If we had visited in 2014, we would have had a spectacular show indeed. The comet Siding Spring made a close pass of Mars – so close, in fact, that the entire planet may have been engulfed in the tail-like coma for a brief time.
As for other light shows we might enjoy, you might have heard of an aurora phenomenon detected on Mars back in 2016. Unfortunately, we wouldn’t be able to view the sky lights ourselves, as the light show is only visible in the ultraviolet spectrum during the day. But our electronic sensors can sure enjoy the spectacle, and they’ve taught us a lot more about Mars.
On Earth the aurora is caused by the collision of charged particles from the sun with molecules in our upper atmosphere. They only occur near the poles because these charged particles slide off the planet’s magnetosphere like water across a giant balloon, circling around to the poles where the magnetic field originates and sparking the light show.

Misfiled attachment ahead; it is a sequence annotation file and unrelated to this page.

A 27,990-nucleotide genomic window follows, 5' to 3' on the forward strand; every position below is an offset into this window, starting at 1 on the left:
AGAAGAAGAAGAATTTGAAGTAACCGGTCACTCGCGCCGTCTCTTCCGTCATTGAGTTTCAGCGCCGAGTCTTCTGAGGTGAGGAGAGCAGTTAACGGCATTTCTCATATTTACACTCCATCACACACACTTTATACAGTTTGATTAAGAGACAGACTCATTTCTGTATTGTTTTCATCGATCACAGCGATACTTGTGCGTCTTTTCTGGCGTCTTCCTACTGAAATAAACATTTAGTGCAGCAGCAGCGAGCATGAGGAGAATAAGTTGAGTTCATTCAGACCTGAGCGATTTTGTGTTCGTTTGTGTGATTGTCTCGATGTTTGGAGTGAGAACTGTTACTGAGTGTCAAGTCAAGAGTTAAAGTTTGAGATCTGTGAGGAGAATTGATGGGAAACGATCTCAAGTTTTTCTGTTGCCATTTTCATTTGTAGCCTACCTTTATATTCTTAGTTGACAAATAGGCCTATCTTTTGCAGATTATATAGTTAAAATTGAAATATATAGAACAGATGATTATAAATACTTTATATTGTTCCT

Mars has only vestiges of a magnetosphere left. The magnetic field collapsed about four billion years ago, theoretically after taking several large hits from asteroids. Without the planetary shielding, the Martian atmosphere has gradually been stripped away by the solar wind. NASA’s MAVEN orbiter studies the upper atmosphere of Mars, and according to the data collected it appears the planet was once surrounded by a more robust, humid layer of air before it was lost to the sun’s energy.
After a night of stargazing, a new Martian day means more exploration for us here on the surface. One of the most important places for us to visit has been impenetrable for our orbiters and landers so far, and the most promising for well-preserved evidence of life-supporting conditions: caves.
A series of cave entrances has been spotted by one of NASA’s satellites along the face of Arsia Mons, a large volcano in the Tharsis Basin southeast of Olympus Mons. Likely formed as part of the volcanic process, these caves are well protected from meteoroid impacts, erosion and damaging radiation from the sun. Obviously, they’re impossible for a wheeled, solar-powered rover to explore, but for humans a little off-world spelunking is Space Exploration 101 so we can get a close first look ourselves.